Oct 31 2007

Braintanning Fox

Published by at 7:03 pm under Animal Materials

Thank you very much for your donation and all of your comments Marc!

This is the first pelt I have ever braintanned, and to be honest, I am quite pleased with the results. The fox is a cub, shot in early autumn. Fur isn’t all that great and the skin was so thin that the danger of ripping the skin was evident, but it worked. It was case skinned and was kept like that all the way until completion.

Fleshing a fox isn’t the most lovely task in the world to put it mildly, fox stinks! You will get used to the smell though. Flesh it over something, use a smooth surface so not to poke any holes through the skin or rip off hair. Use a chopping motion. Try to get off all the flesh, fat and membrane. With as thin a skin as this, it was nervewrecking though, since only the hair roots seemed to be left on the back. If you get too scared, don’t mind some membrane. If you use a staking post or similar later during softening, it will break up.

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Next, smear the solution you want to tan it with on the hide. I first applied some smashed eggs. I know I should have mixed them with a little temperate water for better penetration, but I was too lazy to boil any… I then softened the skin by stretching it between my hands and across the knee. I didn’t bother too much with the parts of the skin with little use, like the legs, tail and face. Some spots didn’t soften up well, so I took a second application on those places, with trout brains. That softened things up very nicely! I hope you don’t bother too much that the hide being softened in the pic is the roe deer hide. The process is the same.

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I didn’t smoke the skin more than absolutely required to achieve the advantages of this process. Not of any particular reason, just that I ran out of punk wood bits to smoke it with. Make a fire, take out some embers and mix them with the punk. I made this skirt out of birch bark.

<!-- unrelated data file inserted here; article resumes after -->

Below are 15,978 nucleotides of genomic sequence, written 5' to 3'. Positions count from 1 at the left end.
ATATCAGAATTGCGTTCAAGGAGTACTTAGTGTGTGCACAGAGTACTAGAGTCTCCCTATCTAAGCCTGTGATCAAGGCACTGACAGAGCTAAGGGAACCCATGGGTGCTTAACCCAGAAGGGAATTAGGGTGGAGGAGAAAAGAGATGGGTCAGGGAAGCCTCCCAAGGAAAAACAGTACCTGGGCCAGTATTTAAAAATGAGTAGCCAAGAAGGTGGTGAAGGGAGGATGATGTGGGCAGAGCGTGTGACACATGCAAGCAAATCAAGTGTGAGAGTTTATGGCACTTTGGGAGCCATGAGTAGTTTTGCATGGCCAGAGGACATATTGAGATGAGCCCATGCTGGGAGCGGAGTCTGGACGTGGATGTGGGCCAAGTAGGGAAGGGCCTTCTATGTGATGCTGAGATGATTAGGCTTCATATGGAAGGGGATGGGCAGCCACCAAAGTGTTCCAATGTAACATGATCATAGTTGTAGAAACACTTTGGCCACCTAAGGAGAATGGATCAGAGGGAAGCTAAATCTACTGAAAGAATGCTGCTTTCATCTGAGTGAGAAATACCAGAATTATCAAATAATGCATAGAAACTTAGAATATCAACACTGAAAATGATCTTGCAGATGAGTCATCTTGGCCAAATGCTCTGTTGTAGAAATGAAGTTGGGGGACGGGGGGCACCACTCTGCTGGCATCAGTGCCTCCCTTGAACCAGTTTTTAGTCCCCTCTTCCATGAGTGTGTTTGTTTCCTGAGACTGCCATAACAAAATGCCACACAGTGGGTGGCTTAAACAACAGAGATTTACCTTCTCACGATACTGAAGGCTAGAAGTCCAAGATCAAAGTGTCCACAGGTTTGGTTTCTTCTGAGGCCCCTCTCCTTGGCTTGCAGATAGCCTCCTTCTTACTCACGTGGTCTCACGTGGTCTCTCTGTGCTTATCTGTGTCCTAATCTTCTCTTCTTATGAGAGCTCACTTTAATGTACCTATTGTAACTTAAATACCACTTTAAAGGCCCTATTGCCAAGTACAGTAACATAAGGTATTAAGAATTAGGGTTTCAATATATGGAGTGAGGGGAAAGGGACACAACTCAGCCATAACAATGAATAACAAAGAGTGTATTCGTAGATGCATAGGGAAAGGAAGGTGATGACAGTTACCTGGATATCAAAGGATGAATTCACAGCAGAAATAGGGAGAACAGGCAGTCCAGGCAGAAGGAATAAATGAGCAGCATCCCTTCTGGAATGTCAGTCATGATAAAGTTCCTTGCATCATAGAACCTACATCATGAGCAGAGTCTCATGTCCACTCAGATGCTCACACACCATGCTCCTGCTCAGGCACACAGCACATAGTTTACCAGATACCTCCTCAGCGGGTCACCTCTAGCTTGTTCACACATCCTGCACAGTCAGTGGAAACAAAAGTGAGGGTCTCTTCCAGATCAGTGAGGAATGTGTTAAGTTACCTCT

tanningfox3.JPG

Tie up the tail and feet to make sure they aren’t scorched. You’ll have to monitor the embers closely, so that they don’t flare up or set fire to the skirt. If you can see the embers growing strong or that holding above it is too hot for comfort, sprinkle a little more punk wood ontop of it to smolder it.

tanningfox4.JPG

That’s pretty much the process. The back being almost all hair roots will not become of a “tanned” colour when it is this thin, but remain black. The belly skin on the other hand, got a nice, light colour.

Regards
Torjus

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3 responses so far

3 Responses to “Braintanning Fox”

  1. Anonymouseon 28 Jul 2008 at 5:40 pm

    Im not getting on or anything but did you kill it just for its fur because that is soo wrong!
    Red foxes are endangerd animals and just for fashion?
    They need their fur more than we do!

  2. Torjus Gaarenon 28 Jul 2008 at 8:49 pm

    LOL

    Get real, Red fox is extremely common here, too many of them, because of the unnatural absence of wolves. What matters is the balance of nature, animals die regardlessly. Natural death isn’t any prettier I can tell you.

  3. Anonymouson 25 Jun 2012 at 3:12 am

    In my country Red Foxes are a prolific pest, they are not endangered at all.

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